daily biblical sermons

The kingdom of God grows on earth by the power of God's justifying righteousness in our hearts
Fr. Steven Scherrer, MM, Th.D.
Homily of Friday, Third Week of the Year, January 31, 2020
2 Samuel 11:1-4a, 5-10a, 13-17, Psalm 50, Mark 4:26-34


Biblical quotations are taken from the Revised Standard Version unless otherwise noted




“The kingdom of God is as if a man should scatter seed upon the ground, and should sleep and rise night and day, and the seed should sprout and grow, he knows not how. The earth produces of itself, first the blade, then the ear, then the full grain in the year. But when the grain is ripe, at once he puts in the sickle, because the harvest has come” (Mark 4:26-29).



This parable is meant to teach us that the kingdom of God has its own internal power that causes it to grow. Although there are preachers of the gospel, they do not cause the kingdom to grow in people’s hearts, but it grows by a power all its own. What power is this? It is the power of God’s justifying righteousness, worked through Jesus Christ, and announced in the gospel, which is the message that God has sown power on earth for salvation to all who have faith in his incarnate Son.



This power that makes the kingdom of God grow in the hearts of people and upon the earth is the power of God’s justifying righteousness, that is, it is the power of the righteousness of God that makes us righteous, through our faith in Christ. God is righteous in himself because he is all just, but God’s righteousness also makes us just, that is, it justifies us who put our faith in God’s Savior, Jesus Christ. This is the power of the kingdom of God that causes it to grow in our hearts and in the world, namely the power of God’s justifying righteousness.



God is not just righteousness in himself, but he makes us righteous too through our faith in Jesus Christ, because of Christ’s atoning, reparation-making death on the cross for the sins of the world. Christ was sent by the Father as our substitute to suffer our death penalty for our sins for us, in our place, on the cross, so that we would not have to suffer it eternally in hell.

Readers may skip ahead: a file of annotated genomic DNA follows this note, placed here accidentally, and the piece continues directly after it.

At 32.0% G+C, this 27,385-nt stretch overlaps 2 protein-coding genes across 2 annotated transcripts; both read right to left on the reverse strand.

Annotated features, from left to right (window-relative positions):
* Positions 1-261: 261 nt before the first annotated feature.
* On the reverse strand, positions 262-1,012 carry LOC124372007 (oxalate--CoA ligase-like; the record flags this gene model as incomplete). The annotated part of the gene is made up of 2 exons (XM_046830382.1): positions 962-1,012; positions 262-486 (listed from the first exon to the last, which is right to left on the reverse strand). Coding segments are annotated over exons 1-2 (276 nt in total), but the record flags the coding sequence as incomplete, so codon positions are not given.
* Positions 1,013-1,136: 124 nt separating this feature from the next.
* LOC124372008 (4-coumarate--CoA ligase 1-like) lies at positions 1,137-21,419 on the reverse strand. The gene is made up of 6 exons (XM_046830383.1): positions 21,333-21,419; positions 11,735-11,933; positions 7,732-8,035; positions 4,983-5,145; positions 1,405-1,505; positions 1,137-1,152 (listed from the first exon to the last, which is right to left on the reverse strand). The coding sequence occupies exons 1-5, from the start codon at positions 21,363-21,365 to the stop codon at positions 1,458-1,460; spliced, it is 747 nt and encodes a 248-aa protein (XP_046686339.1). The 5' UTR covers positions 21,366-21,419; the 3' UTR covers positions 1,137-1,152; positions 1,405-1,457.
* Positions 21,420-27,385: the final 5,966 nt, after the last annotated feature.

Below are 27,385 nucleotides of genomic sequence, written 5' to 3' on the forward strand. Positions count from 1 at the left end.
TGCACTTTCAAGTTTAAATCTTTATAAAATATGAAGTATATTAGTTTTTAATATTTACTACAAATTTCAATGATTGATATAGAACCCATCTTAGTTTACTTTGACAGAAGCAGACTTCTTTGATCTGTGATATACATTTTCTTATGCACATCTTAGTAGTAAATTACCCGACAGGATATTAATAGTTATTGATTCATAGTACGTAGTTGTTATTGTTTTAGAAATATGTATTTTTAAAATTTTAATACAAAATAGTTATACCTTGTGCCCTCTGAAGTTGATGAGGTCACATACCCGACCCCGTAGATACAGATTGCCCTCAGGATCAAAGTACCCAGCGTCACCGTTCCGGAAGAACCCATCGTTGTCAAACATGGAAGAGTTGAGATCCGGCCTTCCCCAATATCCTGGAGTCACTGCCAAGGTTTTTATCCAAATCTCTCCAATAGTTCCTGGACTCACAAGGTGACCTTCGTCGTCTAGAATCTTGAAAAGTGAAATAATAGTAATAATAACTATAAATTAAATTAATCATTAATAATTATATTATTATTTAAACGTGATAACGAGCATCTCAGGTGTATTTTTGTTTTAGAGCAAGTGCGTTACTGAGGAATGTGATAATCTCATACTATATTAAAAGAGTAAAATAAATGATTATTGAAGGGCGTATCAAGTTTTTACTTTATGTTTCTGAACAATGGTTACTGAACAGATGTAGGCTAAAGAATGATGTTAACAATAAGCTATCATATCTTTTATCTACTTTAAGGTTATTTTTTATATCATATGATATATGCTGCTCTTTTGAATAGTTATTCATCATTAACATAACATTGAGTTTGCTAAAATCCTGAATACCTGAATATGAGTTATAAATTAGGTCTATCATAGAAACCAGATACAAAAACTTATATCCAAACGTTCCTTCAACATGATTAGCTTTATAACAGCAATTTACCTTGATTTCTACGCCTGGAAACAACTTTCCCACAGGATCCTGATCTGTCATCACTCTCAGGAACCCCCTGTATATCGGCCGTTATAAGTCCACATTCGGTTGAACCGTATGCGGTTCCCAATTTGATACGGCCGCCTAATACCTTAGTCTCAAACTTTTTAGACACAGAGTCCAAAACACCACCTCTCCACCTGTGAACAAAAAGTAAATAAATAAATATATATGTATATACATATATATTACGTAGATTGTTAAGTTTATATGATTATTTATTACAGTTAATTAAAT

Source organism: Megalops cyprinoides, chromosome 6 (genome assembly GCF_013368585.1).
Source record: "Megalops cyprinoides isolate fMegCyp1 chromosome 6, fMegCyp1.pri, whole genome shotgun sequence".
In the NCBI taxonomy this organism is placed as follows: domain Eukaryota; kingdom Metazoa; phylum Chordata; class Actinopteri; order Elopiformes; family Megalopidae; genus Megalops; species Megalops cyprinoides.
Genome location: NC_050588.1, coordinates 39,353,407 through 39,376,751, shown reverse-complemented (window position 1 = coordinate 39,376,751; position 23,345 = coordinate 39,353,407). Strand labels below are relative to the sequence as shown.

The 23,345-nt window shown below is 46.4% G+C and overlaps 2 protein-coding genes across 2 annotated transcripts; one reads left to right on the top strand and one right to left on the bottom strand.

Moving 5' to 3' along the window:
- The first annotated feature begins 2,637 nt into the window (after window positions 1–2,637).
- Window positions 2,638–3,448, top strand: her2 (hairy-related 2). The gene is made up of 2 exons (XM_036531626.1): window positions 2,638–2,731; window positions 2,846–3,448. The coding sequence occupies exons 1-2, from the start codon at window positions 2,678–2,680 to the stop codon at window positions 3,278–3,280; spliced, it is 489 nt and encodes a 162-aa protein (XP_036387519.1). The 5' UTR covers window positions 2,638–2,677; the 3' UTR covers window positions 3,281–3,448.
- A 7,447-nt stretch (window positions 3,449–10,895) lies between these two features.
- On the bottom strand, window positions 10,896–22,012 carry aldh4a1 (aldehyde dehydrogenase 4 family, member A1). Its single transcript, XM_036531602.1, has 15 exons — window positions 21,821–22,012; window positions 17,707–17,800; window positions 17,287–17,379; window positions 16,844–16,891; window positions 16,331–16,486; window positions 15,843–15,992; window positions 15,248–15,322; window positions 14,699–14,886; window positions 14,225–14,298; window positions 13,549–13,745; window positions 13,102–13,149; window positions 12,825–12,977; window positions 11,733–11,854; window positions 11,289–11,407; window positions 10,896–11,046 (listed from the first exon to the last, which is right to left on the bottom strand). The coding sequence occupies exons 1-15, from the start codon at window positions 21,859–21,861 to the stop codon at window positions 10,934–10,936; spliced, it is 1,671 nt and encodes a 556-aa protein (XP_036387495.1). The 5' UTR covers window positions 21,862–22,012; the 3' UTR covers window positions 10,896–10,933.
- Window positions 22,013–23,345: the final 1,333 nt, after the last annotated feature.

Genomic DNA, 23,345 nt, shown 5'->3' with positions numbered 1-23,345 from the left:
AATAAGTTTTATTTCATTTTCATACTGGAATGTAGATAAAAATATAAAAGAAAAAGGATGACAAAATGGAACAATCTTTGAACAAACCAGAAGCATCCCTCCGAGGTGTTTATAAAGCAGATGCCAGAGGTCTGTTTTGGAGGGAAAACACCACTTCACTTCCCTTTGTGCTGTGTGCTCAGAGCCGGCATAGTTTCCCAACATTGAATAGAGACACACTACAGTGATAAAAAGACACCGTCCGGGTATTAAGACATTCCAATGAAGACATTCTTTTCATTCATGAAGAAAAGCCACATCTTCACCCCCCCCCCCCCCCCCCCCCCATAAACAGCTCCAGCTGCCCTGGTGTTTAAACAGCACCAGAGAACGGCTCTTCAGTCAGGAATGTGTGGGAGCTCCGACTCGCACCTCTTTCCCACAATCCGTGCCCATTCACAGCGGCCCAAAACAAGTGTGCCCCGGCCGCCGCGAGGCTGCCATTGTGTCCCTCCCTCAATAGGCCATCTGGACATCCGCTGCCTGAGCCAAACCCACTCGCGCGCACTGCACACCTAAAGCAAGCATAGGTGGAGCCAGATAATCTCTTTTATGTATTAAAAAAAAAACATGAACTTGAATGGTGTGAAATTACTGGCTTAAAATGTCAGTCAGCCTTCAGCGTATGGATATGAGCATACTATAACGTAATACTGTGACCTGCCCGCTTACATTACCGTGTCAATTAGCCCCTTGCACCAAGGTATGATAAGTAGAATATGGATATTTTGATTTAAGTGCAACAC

In order to benefit from the substitutionary atonement that Christ made for our sins we must put our trusting faith in him as our Savior and genuinely repent of our sins and have the intention of following him as our master and Lord by obeying his normative biblically revealed moral law. When we put our trusting faith in Christ, God then credits Christ’s suffering and death on the cross to our personal account as though it were our own suffering and death in just punishment for our sins.



Hence God can therefore in all justice acquit us of our sins for the simple reason that our death penalty for them has already been suffered for us by our substitute Jesus Christ on the cross. So the divine Judge counts Christ’s suffering and death as sufficient payment and punishment for our sins so that he in all justice acquits us and drops his case against us for our sins, declaring us ungodly sinners righteous and free to go.



This is how God plants the kingdom of God on earth, for he implants this kingdom in human hearts that put their faith in Christ and genuinely repent of their sins and abandon them. The kingdom of God is therefore planted in the hearts of all that believe in Christ.



This kingdom had very small beginnings, like a tiny mustard seed that grew into a huge plant. In the beginning it was only a few people, and at first even they did not really understand much of what I just explained above. They simply understood that somehow Jesus was very special and connected with God, and so they followed him. Little by little they came to recognize him as their longed for Messiah and as the divine Son of God. Only after his resurrection and Pentecost did they put it all together and see him as their Savior because of his Paschal mystery, that is, because of his suffering and death on the cross followed by his victorious resurrection.